Today is the feast of St. Catherine of Alexandria, Virgin and Great Martyr, patron saint of philosophers. We know very little about her life. While tradition dates her to the early fourth century, we have no account of her life from earlier than the tenth, although there is evidence that there had been longstanding devotion to her before then. Some people have thought that she was entirely fictional, a Christianized version of Hypatia, but beyond the associations with Alexandria and philosophy (which tended to be associated with each other, anyway), there is nothing in common between St. Catherine and Hypatia, and the claim seems to be an obvious example of the scholarly version of wishful thinking.
According to legend, she was the daughter of the governor of Alexandria and became Christian on having seen a vision of the Virgin and Child. When persecutions in the reign of Maxentius (306-312) increased, she is said to have rebuked him personally over it, arguing for Christianity. He summoned the fifty best philosophers and orators in the empire to refute her, but she out-argued them all, and several of her interlocutors became Christian. She was then scourged severely and imprisoned, but when she refused to convert, Maxentius tried the carrot and offered to marry her if she would convert; she refused again. She was ordered to be executed, so they stretched her across a wheel to break her bones with hammers, but on the first hammer-stroke, the wheel itself broke. Depending on the legend, either she was then beheaded, or they attempted to burn her to death and, when she did not burn, pierced her with a spear.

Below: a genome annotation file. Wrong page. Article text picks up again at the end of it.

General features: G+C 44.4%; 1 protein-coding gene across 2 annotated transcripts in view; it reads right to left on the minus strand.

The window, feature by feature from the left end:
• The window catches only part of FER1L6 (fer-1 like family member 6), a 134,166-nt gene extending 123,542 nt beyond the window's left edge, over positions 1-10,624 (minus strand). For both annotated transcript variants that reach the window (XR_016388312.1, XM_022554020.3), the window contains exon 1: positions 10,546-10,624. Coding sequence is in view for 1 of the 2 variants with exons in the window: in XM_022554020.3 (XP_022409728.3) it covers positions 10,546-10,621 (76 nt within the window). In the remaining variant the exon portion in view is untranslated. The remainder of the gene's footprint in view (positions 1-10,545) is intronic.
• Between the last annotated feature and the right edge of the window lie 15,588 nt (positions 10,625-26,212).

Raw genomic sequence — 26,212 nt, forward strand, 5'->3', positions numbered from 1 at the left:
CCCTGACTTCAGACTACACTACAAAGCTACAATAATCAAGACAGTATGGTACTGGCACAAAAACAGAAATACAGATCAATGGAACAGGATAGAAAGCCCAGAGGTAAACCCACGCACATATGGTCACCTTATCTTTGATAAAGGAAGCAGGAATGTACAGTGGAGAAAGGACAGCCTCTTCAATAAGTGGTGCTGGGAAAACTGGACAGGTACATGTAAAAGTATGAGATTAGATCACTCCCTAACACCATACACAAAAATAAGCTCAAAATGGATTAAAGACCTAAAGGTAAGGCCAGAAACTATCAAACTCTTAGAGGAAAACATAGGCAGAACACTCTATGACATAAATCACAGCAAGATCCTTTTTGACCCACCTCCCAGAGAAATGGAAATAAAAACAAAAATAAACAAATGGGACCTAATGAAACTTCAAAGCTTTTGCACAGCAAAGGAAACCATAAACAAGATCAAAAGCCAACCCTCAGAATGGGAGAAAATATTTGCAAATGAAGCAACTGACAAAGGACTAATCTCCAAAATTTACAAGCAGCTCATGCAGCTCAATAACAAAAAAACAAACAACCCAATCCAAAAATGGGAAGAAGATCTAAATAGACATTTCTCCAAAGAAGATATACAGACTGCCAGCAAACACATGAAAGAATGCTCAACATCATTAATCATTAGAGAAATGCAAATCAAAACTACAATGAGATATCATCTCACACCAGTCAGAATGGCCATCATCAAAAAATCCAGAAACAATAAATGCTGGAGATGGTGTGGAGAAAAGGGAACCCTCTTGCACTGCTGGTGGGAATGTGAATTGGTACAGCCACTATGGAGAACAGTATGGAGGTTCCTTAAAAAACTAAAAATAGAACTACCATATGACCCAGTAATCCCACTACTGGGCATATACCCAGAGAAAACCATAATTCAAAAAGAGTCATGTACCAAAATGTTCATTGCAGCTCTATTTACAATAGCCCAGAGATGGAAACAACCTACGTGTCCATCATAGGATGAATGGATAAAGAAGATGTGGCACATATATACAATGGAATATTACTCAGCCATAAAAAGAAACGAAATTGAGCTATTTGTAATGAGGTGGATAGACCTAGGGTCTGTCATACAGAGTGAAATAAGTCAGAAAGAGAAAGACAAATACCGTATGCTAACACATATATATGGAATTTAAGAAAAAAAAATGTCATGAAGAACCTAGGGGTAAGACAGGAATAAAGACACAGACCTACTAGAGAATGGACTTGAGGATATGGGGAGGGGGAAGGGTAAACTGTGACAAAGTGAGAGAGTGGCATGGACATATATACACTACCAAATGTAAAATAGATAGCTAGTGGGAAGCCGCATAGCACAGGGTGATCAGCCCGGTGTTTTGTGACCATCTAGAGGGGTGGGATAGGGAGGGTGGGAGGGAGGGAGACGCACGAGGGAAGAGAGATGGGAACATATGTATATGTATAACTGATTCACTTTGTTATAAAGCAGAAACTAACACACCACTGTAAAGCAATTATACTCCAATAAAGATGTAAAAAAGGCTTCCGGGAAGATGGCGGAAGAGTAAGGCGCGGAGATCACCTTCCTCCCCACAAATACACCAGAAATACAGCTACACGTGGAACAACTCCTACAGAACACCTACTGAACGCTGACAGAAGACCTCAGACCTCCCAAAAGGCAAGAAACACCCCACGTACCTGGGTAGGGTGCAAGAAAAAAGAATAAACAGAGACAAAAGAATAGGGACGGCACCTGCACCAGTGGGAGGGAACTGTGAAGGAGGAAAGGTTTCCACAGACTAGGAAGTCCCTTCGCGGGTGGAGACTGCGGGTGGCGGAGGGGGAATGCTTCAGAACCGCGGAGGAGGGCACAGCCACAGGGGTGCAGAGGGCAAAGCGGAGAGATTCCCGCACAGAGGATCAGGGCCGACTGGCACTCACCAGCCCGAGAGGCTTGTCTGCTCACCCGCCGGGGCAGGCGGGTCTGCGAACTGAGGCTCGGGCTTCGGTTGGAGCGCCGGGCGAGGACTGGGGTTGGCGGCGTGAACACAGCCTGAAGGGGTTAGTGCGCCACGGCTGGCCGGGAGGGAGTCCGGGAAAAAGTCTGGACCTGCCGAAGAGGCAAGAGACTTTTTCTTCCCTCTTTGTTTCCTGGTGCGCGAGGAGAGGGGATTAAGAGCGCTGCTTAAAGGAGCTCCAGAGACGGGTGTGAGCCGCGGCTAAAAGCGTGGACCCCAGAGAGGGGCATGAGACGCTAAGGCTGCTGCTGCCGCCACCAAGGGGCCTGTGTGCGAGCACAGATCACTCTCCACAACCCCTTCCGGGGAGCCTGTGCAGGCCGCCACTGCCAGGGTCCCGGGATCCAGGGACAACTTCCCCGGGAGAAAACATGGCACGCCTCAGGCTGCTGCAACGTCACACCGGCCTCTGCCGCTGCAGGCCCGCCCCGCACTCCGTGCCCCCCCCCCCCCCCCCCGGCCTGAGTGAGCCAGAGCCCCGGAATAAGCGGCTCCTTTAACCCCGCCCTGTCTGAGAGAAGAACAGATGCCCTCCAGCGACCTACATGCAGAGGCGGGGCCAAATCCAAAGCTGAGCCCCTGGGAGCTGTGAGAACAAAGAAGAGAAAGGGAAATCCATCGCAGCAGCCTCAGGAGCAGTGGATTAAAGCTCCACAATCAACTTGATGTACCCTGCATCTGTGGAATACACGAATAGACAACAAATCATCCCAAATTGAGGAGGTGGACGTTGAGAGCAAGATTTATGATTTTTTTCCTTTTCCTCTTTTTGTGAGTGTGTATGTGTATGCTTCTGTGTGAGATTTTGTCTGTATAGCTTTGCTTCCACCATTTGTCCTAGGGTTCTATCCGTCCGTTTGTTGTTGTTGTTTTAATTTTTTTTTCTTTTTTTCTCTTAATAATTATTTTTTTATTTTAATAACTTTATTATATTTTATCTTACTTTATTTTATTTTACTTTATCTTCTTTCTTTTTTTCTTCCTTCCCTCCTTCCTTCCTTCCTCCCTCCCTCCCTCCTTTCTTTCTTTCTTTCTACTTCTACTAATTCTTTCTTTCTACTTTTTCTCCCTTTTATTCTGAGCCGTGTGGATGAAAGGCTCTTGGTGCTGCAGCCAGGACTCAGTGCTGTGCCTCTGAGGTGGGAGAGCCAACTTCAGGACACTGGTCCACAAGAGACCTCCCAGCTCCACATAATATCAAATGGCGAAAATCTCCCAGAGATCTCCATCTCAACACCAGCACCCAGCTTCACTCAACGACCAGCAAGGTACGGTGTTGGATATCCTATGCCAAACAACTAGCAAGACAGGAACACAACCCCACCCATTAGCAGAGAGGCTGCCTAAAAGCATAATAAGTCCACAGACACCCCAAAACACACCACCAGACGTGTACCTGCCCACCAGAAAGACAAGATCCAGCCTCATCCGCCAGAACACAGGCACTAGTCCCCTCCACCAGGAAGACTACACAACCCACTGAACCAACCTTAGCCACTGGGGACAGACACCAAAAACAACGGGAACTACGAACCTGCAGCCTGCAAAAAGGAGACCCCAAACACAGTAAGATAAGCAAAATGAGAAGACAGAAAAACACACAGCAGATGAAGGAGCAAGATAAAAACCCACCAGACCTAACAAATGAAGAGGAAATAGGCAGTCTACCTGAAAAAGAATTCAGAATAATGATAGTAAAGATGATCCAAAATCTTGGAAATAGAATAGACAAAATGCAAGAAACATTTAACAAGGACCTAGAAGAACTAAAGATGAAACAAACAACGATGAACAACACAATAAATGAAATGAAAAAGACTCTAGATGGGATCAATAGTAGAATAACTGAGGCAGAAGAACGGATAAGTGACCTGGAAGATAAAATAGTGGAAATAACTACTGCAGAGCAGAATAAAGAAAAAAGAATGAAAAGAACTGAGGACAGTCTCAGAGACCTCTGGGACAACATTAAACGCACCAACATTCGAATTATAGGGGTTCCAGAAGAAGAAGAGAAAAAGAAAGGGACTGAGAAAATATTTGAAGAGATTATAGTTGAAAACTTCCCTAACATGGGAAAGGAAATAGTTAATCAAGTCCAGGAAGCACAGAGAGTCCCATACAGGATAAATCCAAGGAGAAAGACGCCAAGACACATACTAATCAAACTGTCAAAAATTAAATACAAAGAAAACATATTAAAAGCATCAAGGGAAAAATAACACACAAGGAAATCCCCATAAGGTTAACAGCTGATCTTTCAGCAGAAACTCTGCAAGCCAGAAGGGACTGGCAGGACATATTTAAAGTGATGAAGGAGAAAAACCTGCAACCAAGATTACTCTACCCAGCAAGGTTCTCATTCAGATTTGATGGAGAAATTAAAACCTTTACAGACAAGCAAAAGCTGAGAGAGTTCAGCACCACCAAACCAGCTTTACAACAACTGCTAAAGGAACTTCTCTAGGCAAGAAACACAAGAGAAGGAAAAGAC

She has historically been among the most popular saints, and because she was the patron saint of both philosophers and maidens, her image and name are found everywhere throughout the Middle Ages and Renaissance.